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Very fragrant tree with early summer blooms

Posted by w1ldflower 5 (My Page) on
Sat, Jul 26, 14 at 11:14

This tree has been planted heavily around my neighborhood and city. It is a fairly large sized tree with the strongest sweet fragrance that fills the air in early summer. It has distinctly yellow leaves or sepals where ever the flower clusters are produced. Anyone know what it is? Thanks!


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RE: Very fragrant tree with early summer blooms

Linden.

45 years ago (how could I be so old?) my parents bought a new house in the Chicago suburbs. They planted a number of Little-leaf lindens, which at that time was recommended as a tree which could tolerate pollution well -- and there was quite a bit of pollution in the Chicago area at the time.

In Britain linden is called "lime." The "lime alleys" of stately homes are actually lindens.

An herbal tea is made from the flowers.

This post was edited by missingtheobvious on Sat, Jul 26, 14 at 11:31


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RE: Very fragrant tree with early summer blooms

Botanical name Tilia.


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RE: Very fragrant tree with early summer blooms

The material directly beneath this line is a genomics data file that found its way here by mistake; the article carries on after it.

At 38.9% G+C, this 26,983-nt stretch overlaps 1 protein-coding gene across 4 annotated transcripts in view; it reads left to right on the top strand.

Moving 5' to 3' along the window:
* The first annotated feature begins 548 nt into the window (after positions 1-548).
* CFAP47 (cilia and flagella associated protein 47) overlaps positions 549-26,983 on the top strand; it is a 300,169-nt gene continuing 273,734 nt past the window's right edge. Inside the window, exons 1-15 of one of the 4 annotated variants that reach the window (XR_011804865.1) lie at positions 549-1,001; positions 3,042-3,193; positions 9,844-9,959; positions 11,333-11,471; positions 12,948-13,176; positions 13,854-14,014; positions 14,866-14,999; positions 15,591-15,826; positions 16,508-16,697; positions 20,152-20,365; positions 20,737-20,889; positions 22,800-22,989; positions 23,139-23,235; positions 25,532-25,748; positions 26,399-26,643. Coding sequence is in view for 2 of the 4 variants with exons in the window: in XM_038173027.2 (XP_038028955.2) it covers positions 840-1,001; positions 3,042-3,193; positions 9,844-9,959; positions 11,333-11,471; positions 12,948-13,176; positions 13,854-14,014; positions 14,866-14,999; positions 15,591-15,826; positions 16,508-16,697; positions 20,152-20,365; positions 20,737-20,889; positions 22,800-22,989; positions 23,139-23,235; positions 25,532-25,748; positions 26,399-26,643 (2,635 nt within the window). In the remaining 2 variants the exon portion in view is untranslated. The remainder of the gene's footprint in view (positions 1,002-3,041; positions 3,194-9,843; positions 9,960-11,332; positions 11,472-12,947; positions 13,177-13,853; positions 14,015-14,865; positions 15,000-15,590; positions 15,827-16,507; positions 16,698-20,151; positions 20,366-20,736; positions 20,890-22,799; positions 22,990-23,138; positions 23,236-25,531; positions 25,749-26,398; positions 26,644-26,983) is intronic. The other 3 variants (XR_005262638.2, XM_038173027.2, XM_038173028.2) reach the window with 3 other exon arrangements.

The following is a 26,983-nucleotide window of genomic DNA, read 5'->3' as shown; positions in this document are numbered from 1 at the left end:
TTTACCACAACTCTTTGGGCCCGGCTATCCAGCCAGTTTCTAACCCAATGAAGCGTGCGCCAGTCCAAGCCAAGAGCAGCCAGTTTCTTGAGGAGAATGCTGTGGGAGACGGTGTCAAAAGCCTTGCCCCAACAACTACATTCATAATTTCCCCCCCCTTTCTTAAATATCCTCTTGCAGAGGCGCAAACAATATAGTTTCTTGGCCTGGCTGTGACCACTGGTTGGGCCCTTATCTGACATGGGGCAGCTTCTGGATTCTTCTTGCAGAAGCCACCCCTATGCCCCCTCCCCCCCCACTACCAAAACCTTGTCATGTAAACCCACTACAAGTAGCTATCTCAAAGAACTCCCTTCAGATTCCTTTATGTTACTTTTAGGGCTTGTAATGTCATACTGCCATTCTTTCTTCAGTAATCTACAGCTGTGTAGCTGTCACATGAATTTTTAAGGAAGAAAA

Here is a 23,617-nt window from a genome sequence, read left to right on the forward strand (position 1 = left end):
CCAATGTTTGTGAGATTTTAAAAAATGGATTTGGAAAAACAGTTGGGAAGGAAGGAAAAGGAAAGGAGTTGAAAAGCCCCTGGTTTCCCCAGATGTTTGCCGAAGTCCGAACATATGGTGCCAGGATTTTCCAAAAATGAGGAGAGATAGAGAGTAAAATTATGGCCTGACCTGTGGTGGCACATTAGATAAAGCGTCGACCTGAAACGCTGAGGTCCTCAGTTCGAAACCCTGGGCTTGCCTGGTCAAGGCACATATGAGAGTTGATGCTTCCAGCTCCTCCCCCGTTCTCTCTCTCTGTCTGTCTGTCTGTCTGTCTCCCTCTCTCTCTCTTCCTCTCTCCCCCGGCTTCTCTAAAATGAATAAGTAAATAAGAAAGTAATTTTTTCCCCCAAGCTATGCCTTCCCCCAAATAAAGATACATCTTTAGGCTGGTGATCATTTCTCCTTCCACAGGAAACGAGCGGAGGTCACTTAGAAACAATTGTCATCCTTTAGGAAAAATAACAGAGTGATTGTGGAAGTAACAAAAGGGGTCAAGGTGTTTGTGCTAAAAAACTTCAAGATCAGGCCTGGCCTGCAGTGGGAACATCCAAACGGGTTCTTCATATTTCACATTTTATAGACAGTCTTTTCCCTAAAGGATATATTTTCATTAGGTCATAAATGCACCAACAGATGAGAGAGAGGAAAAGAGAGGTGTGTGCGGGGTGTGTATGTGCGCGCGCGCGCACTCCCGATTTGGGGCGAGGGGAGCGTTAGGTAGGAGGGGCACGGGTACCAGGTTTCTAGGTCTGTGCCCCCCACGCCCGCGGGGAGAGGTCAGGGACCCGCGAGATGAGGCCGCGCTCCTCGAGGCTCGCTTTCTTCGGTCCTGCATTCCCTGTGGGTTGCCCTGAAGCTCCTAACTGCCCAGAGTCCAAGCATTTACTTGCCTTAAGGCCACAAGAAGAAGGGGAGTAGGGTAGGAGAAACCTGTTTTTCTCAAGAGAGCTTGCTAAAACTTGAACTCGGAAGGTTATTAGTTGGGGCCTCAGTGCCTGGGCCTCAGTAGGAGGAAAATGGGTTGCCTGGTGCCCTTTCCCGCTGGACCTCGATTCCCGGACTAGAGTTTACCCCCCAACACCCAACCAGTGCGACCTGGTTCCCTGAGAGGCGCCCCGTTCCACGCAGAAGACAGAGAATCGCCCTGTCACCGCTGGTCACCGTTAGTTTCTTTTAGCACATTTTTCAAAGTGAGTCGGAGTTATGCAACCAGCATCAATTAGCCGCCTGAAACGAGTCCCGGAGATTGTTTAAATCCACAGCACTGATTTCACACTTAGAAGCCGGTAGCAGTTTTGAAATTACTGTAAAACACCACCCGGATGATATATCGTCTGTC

English name is lyme rather than lime.


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RE: Very fragrant tree with early summer blooms

Well, that would also explain the wide use in this area, home of General Electric and in the proximity of the Mohawk/Hudson rivers which have been subjected to PCB contamination by them. It is a wonderfully potent scent and I am interested to see what the herbal tea is like. I thank you kindly for your help and the interesting background information! Enjoy your weekend!

Oh and by the way, the first picture you posted in the carnivorous plants heading, strikes me as a thick-leaved sundew. No, clue on the second, but if you strike out here, there are a number of Facebook pages with a concentration on Australian flora that may be able to assist you.


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RE: Very fragrant tree with early summer blooms

"English name is lyme rather than lime." Actually, suemc, it's not. Google it.

Here is a link that might be useful: Lime trees


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RE: Very fragrant tree with early summer blooms

Well, that would also explain the wide use in this area, home of General Electric and in the proximity of the Mohawk/Hudson rivers which have been subjected to PCB contamination by them.

Sorry, I should have specified that I was speaking of the linden's ability to cope with air pollution.

This post was edited by missingtheobvious on Sat, Jul 26, 14 at 23:22


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